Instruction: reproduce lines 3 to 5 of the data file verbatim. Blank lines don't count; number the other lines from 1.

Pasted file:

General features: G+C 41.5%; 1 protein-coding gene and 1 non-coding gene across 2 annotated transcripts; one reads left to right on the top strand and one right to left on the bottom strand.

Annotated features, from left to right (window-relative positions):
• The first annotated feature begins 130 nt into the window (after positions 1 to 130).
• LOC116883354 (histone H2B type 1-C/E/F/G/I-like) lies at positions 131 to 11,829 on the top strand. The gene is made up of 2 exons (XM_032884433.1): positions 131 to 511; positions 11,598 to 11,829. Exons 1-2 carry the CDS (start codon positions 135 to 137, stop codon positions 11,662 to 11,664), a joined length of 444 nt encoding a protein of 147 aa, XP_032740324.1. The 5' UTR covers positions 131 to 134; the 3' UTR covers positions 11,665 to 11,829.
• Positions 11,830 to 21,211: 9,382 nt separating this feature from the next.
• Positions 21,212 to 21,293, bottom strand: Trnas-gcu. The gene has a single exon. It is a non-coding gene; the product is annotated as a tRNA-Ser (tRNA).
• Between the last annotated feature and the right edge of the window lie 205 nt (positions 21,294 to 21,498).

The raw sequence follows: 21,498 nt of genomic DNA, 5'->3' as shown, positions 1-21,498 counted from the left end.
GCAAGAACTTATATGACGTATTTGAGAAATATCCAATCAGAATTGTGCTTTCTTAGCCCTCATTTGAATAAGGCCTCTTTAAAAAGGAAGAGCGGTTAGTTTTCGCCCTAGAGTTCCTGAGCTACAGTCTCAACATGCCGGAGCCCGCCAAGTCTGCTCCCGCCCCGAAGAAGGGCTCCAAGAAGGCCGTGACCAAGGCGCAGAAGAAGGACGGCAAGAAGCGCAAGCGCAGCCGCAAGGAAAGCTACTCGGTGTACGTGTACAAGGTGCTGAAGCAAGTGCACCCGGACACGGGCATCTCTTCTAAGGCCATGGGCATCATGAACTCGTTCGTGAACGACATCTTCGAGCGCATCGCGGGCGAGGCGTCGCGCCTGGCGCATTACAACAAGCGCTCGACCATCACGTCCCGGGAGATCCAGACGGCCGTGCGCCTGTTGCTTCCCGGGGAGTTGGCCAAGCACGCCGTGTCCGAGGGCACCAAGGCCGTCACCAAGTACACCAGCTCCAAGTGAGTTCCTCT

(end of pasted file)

• The first annotated feature begins 130 nt into the window (after positions 1 to 130).
• LOC116883354 (histone H2B type 1-C/E/F/G/I-like) lies at positions 131 to 11,829 on the top strand. The gene is made up of 2 exons (XM_032884433.1): positions 131 to 511; positions 11,598 to 11,829. Exons 1-2 carry the CDS (start codon positions 135 to 137, stop codon positions 11,662 to 11,664), a joined length of 444 nt encoding a protein of 147 aa, XP_032740324.1. The 5' UTR covers positions 131 to 134; the 3' UTR covers positions 11,665 to 11,829.
• Positions 11,830 to 21,211: 9,382 nt separating this feature from the next.